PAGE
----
In last week’s post, .NET Core Worker Service, we created a .NET Core Worker Service and then showed how to host it as a Windows Service. This week we will be taking the application created in last week’s post and publishing it to Azure. If you haven’t read last week’s post I recommend you at least get through the application creation bits. Feel free to skip the part about making the application run as a Windows Service since we will be pushing to Azure for this post.
Publish to Azure
This post is going to assume you already have an active Azure account. If not you can sign up for a free Azure account. This post is also going to be using Visual Studio 2019 Preview for the publication process.
In Visual Studio right-click on the project and click Publish.
Since this project already has a folder publish setup from last week’s post my screenshot might look different from yours. Click the New link.
This will launch the Publish profile dialog. We will be publishing to Azure WebJobs using the Create New option. After verifying the settings are correct click Create Profile.
The next screen gets the details of the App Service that will be created. I did a new resource group instead of using the one that was defaulted in and a new hosting plan so that I could utilize the free tier, but both of these changes are optional. When you have everything set click the Create button.
Once create is clicked it takes a couple of minutes to deploy the application. This first deploy is going to be a throwaway for us. There are a few settings we need to tweak to get the application running the way we want. After the initial deployment is complete we end up back on the profile details screen. Click the Edit link.
The Publish Profile Settings dialog will show. Since this was written while .NET Core 3 is still in preview I’m using the Self-contained option for Deployment Mode. If you are doing this after the final release then you can skip this step. The second thing I am changing is the WebJob Type and I’m setting it to Continuous. This is because our Service is controlling its own work schedule and not being triggered by something else. Click Save to commit the changes and return to the publish dialog.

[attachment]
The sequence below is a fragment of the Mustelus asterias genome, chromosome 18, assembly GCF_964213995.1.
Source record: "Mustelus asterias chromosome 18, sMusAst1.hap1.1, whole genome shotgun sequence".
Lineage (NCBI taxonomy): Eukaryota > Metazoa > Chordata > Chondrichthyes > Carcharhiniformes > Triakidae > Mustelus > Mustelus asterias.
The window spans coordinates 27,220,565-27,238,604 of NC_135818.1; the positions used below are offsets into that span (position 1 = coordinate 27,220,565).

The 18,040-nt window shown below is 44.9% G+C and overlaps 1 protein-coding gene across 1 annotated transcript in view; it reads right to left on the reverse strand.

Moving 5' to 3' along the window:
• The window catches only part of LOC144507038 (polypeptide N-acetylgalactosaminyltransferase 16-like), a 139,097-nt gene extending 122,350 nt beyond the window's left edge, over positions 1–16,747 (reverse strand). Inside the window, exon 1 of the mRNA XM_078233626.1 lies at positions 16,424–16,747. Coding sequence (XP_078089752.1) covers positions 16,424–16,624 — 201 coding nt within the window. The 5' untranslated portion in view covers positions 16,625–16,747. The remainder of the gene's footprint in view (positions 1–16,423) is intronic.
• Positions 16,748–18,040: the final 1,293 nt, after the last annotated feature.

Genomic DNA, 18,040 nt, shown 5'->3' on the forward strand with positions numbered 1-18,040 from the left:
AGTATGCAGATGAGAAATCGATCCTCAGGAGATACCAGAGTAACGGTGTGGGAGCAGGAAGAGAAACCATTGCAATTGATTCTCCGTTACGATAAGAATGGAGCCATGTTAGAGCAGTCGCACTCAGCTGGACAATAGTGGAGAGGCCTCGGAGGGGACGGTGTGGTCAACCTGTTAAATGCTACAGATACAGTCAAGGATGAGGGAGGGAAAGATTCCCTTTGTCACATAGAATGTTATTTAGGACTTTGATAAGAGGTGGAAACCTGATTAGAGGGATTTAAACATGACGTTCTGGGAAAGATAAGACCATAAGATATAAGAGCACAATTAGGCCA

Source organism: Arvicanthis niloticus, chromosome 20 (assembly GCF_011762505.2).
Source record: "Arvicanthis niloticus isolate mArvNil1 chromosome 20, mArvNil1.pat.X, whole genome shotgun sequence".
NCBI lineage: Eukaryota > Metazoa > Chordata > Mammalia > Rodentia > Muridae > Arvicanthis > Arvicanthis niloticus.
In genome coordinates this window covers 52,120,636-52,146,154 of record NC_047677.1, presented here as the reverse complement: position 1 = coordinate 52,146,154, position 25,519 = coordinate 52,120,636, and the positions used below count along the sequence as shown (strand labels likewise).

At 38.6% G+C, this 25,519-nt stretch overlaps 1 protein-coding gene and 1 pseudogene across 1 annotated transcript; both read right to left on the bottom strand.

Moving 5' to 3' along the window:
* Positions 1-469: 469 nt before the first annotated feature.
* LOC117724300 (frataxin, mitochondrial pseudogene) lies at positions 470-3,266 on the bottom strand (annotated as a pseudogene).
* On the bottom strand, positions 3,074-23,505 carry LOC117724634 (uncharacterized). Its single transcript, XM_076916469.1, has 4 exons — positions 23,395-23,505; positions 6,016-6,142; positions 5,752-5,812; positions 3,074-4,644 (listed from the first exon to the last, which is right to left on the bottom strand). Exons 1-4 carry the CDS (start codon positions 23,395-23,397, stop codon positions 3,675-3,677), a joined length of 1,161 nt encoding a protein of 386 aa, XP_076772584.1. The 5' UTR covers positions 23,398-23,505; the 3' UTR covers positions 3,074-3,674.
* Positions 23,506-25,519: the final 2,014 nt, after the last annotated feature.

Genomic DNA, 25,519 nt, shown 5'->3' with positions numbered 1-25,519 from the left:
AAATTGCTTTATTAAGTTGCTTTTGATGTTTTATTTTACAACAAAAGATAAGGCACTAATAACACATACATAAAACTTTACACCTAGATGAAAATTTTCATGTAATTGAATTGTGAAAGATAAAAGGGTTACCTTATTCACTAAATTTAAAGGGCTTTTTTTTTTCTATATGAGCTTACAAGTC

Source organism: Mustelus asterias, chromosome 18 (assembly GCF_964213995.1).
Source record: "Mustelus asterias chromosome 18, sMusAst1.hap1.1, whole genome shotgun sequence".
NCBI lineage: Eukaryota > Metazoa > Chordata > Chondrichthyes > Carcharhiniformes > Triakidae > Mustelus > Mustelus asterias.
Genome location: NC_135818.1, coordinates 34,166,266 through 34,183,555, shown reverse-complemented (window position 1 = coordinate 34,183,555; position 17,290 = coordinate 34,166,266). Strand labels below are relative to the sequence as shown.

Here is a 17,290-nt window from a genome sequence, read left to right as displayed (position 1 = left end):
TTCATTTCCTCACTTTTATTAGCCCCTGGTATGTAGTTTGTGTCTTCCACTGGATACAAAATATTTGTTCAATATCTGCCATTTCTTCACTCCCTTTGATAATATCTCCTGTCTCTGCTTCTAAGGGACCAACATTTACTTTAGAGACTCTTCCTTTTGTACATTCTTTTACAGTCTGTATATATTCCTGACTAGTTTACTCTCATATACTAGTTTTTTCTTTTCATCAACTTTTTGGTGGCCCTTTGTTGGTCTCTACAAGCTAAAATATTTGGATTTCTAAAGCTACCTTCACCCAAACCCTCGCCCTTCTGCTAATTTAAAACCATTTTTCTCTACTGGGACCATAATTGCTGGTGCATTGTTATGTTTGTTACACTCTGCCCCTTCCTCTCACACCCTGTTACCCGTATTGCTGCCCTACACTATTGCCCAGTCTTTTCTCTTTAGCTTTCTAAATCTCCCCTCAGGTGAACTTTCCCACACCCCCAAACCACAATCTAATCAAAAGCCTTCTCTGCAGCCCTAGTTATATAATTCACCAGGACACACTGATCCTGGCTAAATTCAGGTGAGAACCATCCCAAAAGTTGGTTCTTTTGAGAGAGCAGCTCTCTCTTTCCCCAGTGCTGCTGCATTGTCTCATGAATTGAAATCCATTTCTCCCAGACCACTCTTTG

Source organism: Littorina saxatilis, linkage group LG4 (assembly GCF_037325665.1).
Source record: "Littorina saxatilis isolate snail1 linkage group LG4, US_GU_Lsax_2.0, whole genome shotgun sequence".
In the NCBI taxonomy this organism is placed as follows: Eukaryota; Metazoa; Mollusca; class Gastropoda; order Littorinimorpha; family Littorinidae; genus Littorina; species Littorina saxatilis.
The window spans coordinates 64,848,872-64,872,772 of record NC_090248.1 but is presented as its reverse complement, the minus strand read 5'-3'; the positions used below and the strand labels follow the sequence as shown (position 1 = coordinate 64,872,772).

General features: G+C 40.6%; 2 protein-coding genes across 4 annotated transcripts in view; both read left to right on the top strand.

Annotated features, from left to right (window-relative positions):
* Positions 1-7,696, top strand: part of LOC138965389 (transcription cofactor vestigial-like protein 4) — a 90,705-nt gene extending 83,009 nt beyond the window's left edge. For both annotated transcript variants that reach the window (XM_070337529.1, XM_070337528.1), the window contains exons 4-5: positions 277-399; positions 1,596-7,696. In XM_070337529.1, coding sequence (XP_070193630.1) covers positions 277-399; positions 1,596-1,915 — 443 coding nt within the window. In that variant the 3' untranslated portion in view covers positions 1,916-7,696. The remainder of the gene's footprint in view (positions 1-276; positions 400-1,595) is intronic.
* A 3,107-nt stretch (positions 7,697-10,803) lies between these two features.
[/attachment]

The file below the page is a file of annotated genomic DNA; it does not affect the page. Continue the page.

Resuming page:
Now push the Publish button to push the application to Azure.
Use Azure Portal to Verify Application is Working
Now that our application is running in Azure how do we verify that it is actually executing as we expect? Since the only thing the sample application does it output some logs we are going to have to find a way to show the output of the logging. To start head over to the Azure Portal. Since we just published the application the resource we are interested in should show in your Recent resources section of the Azure Portal homepage. As you can see in the screenshot the one we are interested in is the first option and matches the name we saw above in Visual Studio. Click on the resource.
From the menu section scroll down to the Monitoring section and click App Service logs. Now turn On the option for Application Logging (Filesystem) and for the Level option select Information since that is the log level our sample application is outputting. Then click Save.
Back in the same Monitoring group of the menu select Log stream.
Running a worker in Azure ended up being pretty simple. Not that I’m surprised Microsoft tends to make all their products work well with Azure. I’m sure you will find a way to make a more useful worker than we had in this example.